Michigan Open Murder Attorneys
In Michigan open murder charges are a common way of stating multiple prosecution theories for a homicide. If you have a loved one charged with murder in any degree, you should immediately seek the services of a highly skilled criminal trial lawyer.
Expert Michigan Murder Defense
No homicide accusation is more serious than murder. The penalties for such a conviction are severe and devastating. We wholeheartedly believe in the idea that every person is innocent until proven guilty. If you are being investigated for murder, it is very important to obtain experienced legal representation immediately. The period before criminal charges are filed is a crucial stage. We can protect you from abuses by police and prosecutors who may use aggressive and exploitive tactics to build a case against you. Don’t speak with police without an attorney present, as this could seriously hurt your case. It is important to remember that you don’t have to sit back and take unjust accusations. We fight hard to protect your rights and freedom—and we know how to win. If you need our help, you may contact us online or call (866) 766-5245
Expert Murder Defense Lawyers
An incredible amount of resources go into investigating and prosecuting murder cases. A criminal defendant being investigated for homicide faces a daunting challenge. He should not face that challenge alone. Because murder charges often come with the possibility of mandatory life in prison with no possibility of parole, the person arrested and accused deserves the best possible defense. Kronzek & Cronkright, PLLC, is a premier, full-service law firm, providing aggressive, highly-skilled criminal defense statewide. Our lawyers have over 100 years of combined courtroom experience.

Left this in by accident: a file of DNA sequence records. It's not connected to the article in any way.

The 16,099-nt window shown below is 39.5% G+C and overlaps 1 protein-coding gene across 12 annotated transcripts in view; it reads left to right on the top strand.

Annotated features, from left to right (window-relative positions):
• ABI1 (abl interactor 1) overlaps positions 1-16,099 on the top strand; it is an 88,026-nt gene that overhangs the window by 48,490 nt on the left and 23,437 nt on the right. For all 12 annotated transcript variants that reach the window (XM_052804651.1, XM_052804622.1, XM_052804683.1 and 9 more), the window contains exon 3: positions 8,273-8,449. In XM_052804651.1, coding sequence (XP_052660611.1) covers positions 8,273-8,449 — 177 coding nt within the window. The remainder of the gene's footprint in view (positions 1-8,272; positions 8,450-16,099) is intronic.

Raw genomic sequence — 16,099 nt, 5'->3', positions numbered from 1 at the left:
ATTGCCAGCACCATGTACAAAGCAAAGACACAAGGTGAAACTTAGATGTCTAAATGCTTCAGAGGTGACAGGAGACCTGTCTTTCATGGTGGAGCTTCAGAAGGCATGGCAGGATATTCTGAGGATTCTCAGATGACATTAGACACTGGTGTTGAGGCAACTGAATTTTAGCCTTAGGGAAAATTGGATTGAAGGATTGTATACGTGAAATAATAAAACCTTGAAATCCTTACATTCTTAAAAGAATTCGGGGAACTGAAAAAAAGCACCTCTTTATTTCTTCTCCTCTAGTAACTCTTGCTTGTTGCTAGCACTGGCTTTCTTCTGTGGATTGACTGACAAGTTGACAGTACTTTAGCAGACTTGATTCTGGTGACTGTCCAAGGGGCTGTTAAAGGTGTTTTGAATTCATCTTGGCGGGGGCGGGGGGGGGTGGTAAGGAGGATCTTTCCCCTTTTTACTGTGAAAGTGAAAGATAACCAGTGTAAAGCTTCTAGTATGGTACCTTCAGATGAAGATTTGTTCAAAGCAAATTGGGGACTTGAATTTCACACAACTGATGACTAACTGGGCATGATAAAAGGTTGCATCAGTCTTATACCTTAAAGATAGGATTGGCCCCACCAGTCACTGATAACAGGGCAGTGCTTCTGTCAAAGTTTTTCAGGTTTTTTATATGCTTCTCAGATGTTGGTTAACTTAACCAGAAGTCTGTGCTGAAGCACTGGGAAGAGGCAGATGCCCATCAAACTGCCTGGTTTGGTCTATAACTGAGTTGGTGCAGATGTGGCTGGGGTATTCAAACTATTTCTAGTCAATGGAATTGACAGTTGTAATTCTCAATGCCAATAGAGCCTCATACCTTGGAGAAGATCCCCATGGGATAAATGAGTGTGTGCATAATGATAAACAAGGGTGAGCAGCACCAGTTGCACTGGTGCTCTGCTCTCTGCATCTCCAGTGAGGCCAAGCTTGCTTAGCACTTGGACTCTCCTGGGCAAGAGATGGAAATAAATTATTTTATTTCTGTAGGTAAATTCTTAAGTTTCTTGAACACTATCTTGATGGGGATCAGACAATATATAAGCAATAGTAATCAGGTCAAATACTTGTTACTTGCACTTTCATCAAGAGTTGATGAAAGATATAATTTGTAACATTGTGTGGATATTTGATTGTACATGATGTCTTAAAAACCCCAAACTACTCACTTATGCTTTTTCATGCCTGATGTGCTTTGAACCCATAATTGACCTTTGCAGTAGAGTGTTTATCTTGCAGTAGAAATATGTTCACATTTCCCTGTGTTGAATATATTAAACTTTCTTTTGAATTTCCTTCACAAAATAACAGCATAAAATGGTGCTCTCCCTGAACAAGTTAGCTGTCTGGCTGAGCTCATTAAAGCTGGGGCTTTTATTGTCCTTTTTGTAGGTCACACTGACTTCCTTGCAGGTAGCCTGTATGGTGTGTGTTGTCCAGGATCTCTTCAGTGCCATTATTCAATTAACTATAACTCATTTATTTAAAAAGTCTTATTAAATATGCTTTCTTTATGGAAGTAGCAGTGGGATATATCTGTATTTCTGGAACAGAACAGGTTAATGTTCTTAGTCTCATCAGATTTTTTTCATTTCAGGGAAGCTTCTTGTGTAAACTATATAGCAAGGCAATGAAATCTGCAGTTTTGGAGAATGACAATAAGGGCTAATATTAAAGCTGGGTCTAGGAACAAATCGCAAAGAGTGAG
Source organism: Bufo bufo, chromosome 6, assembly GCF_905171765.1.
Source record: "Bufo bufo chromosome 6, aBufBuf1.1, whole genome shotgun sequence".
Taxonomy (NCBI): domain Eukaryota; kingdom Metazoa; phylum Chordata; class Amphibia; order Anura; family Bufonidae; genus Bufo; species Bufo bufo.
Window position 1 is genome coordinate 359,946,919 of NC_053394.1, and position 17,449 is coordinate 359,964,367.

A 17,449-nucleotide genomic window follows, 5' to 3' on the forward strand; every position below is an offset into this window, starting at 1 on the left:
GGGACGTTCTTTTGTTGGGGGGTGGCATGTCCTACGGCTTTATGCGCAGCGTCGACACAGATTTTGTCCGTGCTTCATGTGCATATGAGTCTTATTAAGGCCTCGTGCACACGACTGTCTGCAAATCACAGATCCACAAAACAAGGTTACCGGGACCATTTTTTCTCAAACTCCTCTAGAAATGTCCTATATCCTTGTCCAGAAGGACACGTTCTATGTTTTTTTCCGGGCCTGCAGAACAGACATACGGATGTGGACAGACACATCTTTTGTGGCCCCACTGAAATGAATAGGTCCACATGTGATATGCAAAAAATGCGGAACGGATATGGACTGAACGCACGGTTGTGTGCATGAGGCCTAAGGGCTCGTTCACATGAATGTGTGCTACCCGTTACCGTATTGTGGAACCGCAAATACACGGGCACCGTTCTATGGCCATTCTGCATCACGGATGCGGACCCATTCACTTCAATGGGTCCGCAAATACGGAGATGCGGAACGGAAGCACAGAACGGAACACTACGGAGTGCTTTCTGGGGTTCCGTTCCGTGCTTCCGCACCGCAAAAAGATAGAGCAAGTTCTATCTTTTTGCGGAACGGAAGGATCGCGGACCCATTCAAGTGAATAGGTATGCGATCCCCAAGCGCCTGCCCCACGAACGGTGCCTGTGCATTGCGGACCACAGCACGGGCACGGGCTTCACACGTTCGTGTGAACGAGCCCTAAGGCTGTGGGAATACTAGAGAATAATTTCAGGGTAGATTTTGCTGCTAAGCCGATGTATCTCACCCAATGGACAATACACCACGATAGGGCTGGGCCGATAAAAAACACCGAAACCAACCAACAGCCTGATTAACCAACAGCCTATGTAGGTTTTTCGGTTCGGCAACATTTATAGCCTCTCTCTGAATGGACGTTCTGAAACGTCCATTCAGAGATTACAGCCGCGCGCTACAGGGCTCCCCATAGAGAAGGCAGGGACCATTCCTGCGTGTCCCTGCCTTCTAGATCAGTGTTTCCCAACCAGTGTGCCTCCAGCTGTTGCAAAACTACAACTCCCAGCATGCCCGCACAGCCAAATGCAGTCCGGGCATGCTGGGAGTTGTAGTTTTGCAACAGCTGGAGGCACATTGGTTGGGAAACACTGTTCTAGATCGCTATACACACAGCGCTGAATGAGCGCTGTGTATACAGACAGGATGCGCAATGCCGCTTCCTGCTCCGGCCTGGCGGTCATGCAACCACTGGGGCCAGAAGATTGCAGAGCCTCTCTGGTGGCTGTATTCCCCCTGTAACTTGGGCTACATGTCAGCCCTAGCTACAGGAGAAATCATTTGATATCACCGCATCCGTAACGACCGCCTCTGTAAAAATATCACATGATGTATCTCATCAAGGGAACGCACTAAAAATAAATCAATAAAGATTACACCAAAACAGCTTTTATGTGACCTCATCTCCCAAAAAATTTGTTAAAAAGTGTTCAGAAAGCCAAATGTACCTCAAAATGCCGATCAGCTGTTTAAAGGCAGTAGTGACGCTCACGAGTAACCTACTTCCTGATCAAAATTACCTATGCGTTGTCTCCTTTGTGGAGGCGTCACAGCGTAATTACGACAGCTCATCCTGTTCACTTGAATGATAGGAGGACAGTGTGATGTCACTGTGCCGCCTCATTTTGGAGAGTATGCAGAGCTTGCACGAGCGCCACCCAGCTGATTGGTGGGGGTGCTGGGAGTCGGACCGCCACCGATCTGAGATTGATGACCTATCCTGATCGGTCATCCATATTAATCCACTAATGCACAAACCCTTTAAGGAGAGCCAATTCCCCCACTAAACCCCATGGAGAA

What is Open Murder?
Open murder is when the prosecutor has not decided between first degree or second degree murder, but will allow the jury to choose the most appropriate option instead. In addition, second-degree murder happens to be a lesser included crime of first-degree murder. So the jury may be instructed upon this charge as well, if supported by the evidence.
What is First-Degree Murder?
First-degree murder is a specific-intent crime and premeditated act. This means the defendant intended and carried out plans to kill another person. This is a specific-intent crime. Those individuals who are convicted of first-degree murder face life in prison without eligibility for parole.
For a conviction to result, the prosecutor must prove all parts (or elements) of the crime beyond a reasonable doubt. First, it must be proven that the defendant killed another individual. Next, the prosecution needs to show the defendant intended to cause the death. Third, premeditation must be shown. In addition, the prosecutor must show that the killing was deliberate; and therefore, contemplated and weighed out.
Overall, this type of crime is not a heat-of-the-moment passion killing. This is also not one where there are legal excuses that would reduce it to a lesser crime. This criminal charge is meant for individuals who think about and specifically carry out plans to end another person’s life. Lying in wait—which is hiding in order to kill a person—is an example of premeditated murder. Another example is poisoning.
First-Degree Felony Murder